India’s foreign exchange reserves hit a record high at $363.46 billion for the week ended June 3, mostly due to the central bank taking delivery of its forward-dollar contracts and dollar buying in spot foreign exchange markets, analysts said.
The Reserve Bank of India’s reserves increased by $3 billion last week from $360.19 billion a week before, official data showed.
One analyst said RBI had $1.8 billion in forwards maturing for the end of May, which may have led to the increase in reserves.
Valuation adjustment for other foreign currencies in the reserves may also have led to the increase, analysts said.
The central bank is widely expected to be looking to shore up its foreign exchange reserves to meet expected payments tied to dollar deposits offered by domestic banks to Indians abroad in September 2013 when the country was in need to raise the greenbacks.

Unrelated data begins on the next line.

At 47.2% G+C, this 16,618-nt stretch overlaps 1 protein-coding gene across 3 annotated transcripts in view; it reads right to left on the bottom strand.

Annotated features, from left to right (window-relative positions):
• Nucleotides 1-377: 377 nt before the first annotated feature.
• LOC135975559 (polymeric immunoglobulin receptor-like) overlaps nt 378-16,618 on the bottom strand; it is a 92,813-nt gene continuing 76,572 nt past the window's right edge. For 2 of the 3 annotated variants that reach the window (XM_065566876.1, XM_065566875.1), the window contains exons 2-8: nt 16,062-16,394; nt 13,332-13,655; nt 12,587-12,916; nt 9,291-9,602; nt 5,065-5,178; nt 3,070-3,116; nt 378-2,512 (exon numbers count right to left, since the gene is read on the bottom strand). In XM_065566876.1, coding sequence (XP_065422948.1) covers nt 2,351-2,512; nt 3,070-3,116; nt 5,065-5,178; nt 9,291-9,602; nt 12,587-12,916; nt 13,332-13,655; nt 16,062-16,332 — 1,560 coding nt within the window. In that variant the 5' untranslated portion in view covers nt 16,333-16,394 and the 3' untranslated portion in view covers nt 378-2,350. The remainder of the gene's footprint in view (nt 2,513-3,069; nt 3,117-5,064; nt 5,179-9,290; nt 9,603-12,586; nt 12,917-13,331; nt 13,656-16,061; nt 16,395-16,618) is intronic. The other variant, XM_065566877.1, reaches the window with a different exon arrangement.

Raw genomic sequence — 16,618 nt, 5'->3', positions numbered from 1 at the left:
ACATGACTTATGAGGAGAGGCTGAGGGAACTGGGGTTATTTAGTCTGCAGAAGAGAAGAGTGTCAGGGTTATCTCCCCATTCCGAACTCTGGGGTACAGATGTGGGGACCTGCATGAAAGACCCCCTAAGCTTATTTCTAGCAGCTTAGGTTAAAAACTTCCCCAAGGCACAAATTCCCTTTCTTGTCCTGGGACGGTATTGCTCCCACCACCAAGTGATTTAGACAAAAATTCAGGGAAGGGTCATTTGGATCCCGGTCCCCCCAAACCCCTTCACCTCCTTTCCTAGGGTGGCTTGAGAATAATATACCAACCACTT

In September and October, banks would need to pay back holders of these so-called special concessional swap facility for non-resident (FCNR) deposits.
“I think RBI’s intervention has increased. At every opportunity, they are intervening to create a buffer against volatility when the FCNR deposits mature,” said a senior economist with a firm.
The central bank estimates an outflow of $20 billion due to the deposits maturing during that period.